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What is materia?

  1. Dec 5, 2006 #1
    can anyone answer these questions:

    1. what is materia
    2. can materia be without mass

    this is for now
  2. jcsd
  3. Dec 5, 2006 #2


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    I'm not actually sure whether you mean 'matter' or 'material', which are not the same thing. Matter cannot be without mass (although neutrinos come close). The term 'material' generally refers to something like cloth, wood, steel, etc. that is used as a component in manufacturing something, or as an adjective to describe something as having substance.
  4. Dec 5, 2006 #3
    thanx for explanation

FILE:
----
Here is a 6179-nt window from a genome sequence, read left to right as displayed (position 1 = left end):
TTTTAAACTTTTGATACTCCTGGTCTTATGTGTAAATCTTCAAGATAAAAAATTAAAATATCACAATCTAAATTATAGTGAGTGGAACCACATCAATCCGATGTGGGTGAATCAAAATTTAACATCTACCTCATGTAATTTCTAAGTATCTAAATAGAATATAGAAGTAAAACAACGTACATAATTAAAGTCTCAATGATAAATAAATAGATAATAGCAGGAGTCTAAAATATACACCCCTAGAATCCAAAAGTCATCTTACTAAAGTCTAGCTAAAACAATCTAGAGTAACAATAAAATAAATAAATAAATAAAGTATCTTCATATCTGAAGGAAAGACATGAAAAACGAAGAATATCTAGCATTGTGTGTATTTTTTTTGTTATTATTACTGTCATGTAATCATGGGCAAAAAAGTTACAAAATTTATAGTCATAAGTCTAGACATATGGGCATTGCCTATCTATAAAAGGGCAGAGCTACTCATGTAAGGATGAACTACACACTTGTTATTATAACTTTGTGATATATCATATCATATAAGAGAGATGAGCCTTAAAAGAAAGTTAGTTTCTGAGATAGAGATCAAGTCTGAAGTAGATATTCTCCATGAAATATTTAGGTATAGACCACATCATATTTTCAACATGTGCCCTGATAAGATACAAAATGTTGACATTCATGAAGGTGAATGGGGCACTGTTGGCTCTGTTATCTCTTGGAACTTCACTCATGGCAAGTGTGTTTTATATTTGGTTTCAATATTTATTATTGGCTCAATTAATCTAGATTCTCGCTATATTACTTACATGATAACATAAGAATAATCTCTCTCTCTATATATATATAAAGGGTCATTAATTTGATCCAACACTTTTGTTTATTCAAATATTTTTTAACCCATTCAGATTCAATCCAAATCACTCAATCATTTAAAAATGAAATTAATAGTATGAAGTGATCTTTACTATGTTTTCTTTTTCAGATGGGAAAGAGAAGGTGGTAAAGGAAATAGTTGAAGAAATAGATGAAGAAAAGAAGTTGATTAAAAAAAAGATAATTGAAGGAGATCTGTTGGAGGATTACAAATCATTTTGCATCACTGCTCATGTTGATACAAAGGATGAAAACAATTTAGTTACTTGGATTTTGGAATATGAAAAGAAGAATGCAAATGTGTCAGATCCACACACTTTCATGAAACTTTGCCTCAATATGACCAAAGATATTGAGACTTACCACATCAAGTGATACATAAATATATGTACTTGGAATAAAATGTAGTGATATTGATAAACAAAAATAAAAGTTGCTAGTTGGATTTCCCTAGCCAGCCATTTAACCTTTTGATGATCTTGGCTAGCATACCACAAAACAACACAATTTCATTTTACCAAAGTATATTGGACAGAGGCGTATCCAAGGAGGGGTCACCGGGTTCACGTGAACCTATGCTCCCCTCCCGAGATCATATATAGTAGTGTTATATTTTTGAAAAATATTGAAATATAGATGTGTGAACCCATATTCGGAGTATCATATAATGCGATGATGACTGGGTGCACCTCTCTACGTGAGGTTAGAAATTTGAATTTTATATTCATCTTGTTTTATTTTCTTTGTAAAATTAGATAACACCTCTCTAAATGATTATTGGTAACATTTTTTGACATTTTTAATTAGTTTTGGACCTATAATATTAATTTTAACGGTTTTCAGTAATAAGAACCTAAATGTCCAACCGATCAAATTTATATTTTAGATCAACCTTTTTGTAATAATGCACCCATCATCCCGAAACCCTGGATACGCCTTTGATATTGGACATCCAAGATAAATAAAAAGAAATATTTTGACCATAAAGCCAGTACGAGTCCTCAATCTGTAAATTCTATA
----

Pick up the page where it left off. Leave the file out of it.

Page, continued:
i was thinking about matter/antimatter

    which particles are made from matter?
    which particles are made from antimatter?

    what is photon? is it M or AM ?
  5. Dec 5, 2006 #4


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    All massive particles that you experience in everyday life are matter. That includes protons, electrons, neutrons, neutrinos, and several other more esoteric critters.
    Antimatter doesn't seem to exist in nature in any appreciable amounts other than as transition particles in various decay sequences. It is the same structurally, but such things as electric charge and spin are reversed. A positron, for instance, is an antimatter version of an electron and is positively charged. If the two come into contact, they are completely converted to energy.
    A photon, being massless, is pretty much its own antiparticle. It isn't really considered to be matter or antimatter.
    You really should check out the Physics section of the forum, where there are a lot of discussions about this by the experts. I don't know much about it myself, so I'm afraid that I can't be of further help to you.
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